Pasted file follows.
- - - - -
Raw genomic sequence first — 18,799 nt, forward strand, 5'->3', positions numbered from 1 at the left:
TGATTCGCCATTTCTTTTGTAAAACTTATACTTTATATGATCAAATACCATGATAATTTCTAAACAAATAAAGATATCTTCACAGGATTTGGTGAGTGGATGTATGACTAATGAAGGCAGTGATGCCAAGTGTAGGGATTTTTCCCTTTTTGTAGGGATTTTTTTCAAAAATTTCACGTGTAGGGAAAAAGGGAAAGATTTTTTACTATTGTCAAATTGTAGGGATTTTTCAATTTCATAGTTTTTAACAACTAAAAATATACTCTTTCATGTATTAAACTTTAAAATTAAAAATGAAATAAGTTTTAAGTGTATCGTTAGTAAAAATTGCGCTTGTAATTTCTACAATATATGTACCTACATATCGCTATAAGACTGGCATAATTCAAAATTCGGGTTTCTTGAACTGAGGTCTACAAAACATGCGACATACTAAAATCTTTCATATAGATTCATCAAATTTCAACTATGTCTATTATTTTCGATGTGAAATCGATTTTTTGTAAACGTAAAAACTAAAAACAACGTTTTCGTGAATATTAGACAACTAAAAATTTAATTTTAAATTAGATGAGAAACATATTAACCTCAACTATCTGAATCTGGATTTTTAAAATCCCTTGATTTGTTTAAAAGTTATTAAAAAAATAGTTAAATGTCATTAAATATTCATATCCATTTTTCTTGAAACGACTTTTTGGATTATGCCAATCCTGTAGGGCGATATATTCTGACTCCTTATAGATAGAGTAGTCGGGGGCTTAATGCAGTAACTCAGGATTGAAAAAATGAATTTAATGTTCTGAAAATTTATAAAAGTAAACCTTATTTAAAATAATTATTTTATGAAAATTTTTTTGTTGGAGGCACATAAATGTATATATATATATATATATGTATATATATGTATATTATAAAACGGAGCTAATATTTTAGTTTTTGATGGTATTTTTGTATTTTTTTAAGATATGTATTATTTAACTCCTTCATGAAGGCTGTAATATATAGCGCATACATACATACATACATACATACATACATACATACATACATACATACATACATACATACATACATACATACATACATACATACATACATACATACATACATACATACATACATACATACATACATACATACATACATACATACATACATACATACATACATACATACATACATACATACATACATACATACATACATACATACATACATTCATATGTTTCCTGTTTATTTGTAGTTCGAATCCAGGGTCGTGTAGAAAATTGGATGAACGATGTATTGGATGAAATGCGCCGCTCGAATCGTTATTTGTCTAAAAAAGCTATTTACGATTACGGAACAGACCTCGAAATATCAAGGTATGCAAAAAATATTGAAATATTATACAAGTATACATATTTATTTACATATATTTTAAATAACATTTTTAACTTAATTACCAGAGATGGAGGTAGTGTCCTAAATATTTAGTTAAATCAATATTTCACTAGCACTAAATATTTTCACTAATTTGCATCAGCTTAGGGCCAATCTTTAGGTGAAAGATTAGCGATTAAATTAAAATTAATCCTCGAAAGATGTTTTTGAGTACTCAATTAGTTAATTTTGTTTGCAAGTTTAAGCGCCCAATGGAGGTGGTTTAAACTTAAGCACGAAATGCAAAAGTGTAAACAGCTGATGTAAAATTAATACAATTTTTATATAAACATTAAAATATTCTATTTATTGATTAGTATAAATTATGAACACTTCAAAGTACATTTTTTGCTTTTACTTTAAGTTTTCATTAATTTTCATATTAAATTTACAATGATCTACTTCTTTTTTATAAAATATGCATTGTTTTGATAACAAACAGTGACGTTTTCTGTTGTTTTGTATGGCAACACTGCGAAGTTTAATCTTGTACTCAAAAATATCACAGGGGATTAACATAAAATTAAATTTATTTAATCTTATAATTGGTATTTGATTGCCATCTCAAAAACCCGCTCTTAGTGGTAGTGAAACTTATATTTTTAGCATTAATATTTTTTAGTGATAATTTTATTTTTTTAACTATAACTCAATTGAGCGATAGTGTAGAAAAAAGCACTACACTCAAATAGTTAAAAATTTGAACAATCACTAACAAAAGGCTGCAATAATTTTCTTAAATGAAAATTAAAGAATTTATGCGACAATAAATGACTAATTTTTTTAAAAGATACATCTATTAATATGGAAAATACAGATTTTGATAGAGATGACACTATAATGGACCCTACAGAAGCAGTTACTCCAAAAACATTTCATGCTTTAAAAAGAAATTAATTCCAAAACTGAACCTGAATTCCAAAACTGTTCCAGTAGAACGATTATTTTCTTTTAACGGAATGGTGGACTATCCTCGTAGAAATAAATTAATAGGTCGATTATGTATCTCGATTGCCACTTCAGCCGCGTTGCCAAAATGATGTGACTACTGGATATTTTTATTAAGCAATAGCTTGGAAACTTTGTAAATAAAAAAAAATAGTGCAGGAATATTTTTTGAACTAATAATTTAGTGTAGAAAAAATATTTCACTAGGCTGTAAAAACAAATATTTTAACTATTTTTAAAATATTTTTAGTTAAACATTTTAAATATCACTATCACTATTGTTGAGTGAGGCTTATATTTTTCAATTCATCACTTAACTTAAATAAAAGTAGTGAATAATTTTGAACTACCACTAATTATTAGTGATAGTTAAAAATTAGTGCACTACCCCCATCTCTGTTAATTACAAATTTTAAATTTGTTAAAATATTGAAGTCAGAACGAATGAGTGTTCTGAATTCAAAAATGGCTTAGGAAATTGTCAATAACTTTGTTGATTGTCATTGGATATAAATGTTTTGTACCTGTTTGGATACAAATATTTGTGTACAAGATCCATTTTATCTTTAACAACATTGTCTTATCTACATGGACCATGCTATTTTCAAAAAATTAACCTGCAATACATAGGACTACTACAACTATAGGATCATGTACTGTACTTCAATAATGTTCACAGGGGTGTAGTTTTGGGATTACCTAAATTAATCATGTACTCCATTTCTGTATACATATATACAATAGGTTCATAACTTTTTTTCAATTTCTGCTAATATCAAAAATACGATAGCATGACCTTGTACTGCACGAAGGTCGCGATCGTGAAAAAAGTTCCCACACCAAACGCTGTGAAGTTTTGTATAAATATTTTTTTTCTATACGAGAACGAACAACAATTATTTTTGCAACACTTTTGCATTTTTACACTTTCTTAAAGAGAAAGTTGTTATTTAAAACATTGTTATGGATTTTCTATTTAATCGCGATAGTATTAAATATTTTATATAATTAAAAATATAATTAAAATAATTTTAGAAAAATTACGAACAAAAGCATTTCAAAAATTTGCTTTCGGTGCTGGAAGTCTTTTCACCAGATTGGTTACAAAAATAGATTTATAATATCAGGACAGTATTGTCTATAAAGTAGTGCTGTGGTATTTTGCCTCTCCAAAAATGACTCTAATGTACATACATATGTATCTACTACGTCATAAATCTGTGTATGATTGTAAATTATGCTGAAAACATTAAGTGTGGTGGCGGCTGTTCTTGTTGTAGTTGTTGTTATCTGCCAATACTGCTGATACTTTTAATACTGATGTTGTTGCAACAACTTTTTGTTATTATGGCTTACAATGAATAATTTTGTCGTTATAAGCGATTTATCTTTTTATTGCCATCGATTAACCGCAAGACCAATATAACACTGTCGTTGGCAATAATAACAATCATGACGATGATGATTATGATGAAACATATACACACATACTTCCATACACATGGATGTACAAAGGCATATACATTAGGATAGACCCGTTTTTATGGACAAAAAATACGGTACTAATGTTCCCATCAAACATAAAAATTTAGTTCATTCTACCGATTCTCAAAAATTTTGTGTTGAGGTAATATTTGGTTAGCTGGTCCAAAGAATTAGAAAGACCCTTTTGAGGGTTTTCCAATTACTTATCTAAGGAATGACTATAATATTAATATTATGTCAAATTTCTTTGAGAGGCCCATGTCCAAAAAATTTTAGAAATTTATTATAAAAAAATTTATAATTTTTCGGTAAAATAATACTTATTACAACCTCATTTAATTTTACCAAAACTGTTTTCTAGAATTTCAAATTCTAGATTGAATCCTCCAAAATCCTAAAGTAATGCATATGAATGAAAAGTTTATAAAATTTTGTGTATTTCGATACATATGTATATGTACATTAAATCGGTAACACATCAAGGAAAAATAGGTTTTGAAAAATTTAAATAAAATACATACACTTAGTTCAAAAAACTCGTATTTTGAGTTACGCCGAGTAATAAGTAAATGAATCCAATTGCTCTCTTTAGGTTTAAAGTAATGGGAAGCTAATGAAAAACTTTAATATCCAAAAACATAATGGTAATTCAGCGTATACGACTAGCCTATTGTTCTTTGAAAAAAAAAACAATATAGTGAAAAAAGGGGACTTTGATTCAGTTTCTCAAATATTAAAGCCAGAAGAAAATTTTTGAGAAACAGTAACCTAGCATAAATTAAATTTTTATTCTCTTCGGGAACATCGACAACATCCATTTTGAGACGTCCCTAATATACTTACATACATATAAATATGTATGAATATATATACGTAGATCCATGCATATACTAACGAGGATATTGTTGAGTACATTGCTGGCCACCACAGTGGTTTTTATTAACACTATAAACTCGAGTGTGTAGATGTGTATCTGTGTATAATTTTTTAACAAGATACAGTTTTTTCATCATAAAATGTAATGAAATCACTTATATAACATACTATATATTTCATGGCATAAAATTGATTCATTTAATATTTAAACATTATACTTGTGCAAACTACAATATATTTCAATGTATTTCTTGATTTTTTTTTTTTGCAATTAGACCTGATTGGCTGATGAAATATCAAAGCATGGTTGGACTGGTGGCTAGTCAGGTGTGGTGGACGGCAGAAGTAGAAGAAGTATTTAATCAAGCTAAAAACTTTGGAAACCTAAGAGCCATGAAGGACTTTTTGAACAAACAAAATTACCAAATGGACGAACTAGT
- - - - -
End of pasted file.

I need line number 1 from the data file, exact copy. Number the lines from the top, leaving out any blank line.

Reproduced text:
Raw genomic sequence first — 18,799 nt, forward strand, 5'->3', positions numbered from 1 at the left: